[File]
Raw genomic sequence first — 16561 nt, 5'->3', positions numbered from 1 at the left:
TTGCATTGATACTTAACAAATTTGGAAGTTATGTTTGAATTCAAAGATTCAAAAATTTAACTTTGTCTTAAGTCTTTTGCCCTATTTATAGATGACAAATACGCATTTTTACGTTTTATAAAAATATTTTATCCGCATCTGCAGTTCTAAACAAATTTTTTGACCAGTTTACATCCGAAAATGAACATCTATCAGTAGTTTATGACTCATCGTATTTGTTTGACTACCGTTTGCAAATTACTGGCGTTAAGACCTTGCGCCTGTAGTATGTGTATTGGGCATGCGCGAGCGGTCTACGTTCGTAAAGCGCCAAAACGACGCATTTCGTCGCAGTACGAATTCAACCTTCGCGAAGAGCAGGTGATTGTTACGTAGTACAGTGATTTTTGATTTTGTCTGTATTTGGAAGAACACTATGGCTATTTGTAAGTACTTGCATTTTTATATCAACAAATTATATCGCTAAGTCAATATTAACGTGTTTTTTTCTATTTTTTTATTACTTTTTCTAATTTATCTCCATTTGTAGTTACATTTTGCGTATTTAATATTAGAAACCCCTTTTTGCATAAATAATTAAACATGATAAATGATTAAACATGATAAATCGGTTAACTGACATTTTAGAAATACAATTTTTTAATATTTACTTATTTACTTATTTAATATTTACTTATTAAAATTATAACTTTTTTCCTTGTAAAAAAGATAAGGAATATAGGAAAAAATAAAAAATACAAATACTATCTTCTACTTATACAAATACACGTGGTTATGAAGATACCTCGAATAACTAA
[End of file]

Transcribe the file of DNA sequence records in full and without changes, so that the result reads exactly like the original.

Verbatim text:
Raw genomic sequence first — 16561 nt, 5'->3', positions numbered from 1 at the left:
TTGCATTGATACTTAACAAATTTGGAAGTTATGTTTGAATTCAAAGATTCAAAAATTTAACTTTGTCTTAAGTCTTTTGCCCTATTTATAGATGACAAATACGCATTTTTACGTTTTATAAAAATATTTTATCCGCATCTGCAGTTCTAAACAAATTTTTTGACCAGTTTACATCCGAAAATGAACATCTATCAGTAGTTTATGACTCATCGTATTTGTTTGACTACCGTTTGCAAATTACTGGCGTTAAGACCTTGCGCCTGTAGTATGTGTATTGGGCATGCGCGAGCGGTCTACGTTCGTAAAGCGCCAAAACGACGCATTTCGTCGCAGTACGAATTCAACCTTCGCGAAGAGCAGGTGATTGTTACGTAGTACAGTGATTTTTGATTTTGTCTGTATTTGGAAGAACACTATGGCTATTTGTAAGTACTTGCATTTTTATATCAACAAATTATATCGCTAAGTCAATATTAACGTGTTTTTTTCTATTTTTTTATTACTTTTTCTAATTTATCTCCATTTGTAGTTACATTTTGCGTATTTAATATTAGAAACCCCTTTTTGCATAAATAATTAAACATGATAAATGATTAAACATGATAAATCGGTTAACTGACATTTTAGAAATACAATTTTTTAATATTTACTTATTTACTTATTTAATATTTACTTATTAAAATTATAACTTTTTTCCTTGTAAAAAAGATAAGGAATATAGGAAAAAATAAAAAATACAAATACTATCTTCTACTTATACAAATACACGTGGTTATGAAGATACCTCGAATAACTAA